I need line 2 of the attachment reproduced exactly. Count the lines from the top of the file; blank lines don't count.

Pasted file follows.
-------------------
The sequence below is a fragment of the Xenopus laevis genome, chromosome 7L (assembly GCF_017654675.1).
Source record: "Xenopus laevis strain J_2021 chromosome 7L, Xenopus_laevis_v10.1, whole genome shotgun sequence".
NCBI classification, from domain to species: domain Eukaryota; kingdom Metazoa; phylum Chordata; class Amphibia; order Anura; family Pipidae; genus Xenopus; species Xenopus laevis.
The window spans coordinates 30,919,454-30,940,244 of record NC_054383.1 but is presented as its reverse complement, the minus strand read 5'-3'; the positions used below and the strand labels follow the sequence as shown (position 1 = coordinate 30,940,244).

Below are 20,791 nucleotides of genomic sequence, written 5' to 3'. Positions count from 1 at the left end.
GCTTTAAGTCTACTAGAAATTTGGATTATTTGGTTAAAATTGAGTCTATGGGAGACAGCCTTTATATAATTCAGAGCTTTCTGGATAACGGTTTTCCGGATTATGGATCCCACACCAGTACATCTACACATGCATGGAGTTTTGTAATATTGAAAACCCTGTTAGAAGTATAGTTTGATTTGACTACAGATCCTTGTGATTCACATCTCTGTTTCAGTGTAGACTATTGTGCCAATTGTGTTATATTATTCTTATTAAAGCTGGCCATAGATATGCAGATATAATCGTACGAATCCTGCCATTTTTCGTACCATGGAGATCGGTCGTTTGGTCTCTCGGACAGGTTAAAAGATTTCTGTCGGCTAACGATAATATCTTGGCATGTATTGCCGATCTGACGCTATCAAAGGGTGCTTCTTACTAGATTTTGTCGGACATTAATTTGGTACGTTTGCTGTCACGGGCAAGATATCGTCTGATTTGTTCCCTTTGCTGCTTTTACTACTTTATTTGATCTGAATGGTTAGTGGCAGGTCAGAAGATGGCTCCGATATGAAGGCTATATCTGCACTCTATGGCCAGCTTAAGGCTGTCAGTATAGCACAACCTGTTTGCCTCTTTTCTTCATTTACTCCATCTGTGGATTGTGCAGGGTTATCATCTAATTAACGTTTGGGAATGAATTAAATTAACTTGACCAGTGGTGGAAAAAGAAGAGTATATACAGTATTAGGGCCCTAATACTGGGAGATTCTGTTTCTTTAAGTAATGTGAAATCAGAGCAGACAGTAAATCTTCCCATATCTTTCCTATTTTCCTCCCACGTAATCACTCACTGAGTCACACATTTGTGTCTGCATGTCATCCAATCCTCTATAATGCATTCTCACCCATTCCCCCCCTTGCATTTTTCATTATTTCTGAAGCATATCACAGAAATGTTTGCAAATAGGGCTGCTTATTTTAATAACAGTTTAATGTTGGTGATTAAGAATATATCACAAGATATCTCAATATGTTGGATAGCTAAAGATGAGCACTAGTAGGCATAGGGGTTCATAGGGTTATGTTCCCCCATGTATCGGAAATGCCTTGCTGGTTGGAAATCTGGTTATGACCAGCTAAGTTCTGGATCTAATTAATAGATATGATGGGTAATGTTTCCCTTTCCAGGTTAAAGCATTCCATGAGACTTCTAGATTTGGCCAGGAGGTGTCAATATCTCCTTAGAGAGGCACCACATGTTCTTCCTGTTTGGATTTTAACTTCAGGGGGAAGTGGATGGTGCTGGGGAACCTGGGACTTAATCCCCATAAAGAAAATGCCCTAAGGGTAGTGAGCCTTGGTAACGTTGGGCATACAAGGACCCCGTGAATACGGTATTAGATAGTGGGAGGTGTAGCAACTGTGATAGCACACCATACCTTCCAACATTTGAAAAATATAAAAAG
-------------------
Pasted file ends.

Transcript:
Source record: "Xenopus laevis strain J_2021 chromosome 7L, Xenopus_laevis_v10.1, whole genome shotgun sequence".